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a question for the tyrannosaur experts was: How Did Hadrosaurs Survive?



> >     BTW, My theory has just as much credibility as any one elses, seeing
> >that, once again, no one has seen
>
>    I don't think so; it seems far more likely that hadrosaurs fled, and
> fought only as a last resort. If hadrosaurs had regularly attempted to
stand
> their ground, weapons and or armor would have been selected for. Instead
> they evolved keen senses and longer legs, and "hooves".

Dear Tim and list,

    I think that perhaps I wasn't clear on all this. I definately agree that
duckbills first line of defense was probably flight. I think that flight is
the natural initial reaction for just about any living thing, including
humans, when threatened. I remember using that very defense mechanism
myself, in grade school, as I was being targeted for elimination by the
school neanderthaloids.
    My entire point in this whole debate is that I think that duckbills, in
general, where tougher then you give them credit for.

     I said that at least one type had large spikes across it's back and
tail. I think these spikes would have made it harder for a theropod to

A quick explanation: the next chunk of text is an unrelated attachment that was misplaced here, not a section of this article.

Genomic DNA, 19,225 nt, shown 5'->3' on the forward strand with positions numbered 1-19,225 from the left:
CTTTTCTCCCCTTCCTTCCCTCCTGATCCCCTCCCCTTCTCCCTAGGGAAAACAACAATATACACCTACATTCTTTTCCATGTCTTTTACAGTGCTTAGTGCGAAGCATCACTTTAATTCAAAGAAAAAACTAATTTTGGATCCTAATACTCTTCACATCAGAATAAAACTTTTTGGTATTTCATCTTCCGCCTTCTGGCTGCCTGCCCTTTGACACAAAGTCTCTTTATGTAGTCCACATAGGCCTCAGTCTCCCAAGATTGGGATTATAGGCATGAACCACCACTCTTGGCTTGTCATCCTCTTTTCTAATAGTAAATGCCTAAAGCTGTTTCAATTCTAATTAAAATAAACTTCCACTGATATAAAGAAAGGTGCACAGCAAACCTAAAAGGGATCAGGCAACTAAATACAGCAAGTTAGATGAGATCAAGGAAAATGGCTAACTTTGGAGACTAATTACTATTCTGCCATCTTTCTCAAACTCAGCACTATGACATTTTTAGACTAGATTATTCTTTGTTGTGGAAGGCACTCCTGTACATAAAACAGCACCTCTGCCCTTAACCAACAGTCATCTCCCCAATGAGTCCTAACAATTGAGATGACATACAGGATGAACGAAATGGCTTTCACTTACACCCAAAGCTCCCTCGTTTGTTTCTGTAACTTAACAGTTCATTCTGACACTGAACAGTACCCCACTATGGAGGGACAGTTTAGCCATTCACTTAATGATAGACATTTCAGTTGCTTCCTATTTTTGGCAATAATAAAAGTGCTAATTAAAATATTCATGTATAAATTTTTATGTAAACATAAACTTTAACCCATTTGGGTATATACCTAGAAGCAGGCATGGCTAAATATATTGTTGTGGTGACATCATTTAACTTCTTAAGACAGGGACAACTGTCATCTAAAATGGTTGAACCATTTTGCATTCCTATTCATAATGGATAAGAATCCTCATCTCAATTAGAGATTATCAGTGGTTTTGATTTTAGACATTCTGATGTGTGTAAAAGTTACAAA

bite down on a duckbill from above, into the spine.
>
>    It would have bitten into the upper thigh or flanks.

    Have you seen a tyrannosaurs launch this method of attack on a
regular basis? I'm not saying they didn't or wouldn't, I'm just stuck on
Your "It would have" as an absolute.

> >     >    By running away, but not (all hadrosaurs could escape a new
> >predator
> >with
> > > consummate senses and speed.

What "New" predator are you talking about? Are you saying that
tyrannosaurs were a newly indroduced species to the West,

>
>   Tyrannosaurus or its immediate ancestor appears absent in the lowlands
in
> the late Edmontonian period and probably evolved in the well inland
> environments, perhaps in response to Alamosaurus, as Starkov suggested.

    I thought daspletosaurus from the Judith River Formation was a
Tyrannosaur ancestor. And Again, I heard a lecture by Dan Chure in 1994
saying that The Dinosaur National Monument, in Northeast Utah, had
braincases And teeth of what appeared to be primitive tyrannosaurs from the
Morrison.These fossils have been attributed to Stokesosaurus.         Am I
mistaken on this? Haven't there been recent discoveries of more primative
tyrannosaurs such as eotyrannis (Sp.) as well?

    HEY! all you list Theropod experts. Can any of you be of assistance?

Thanks.

  Cliff Green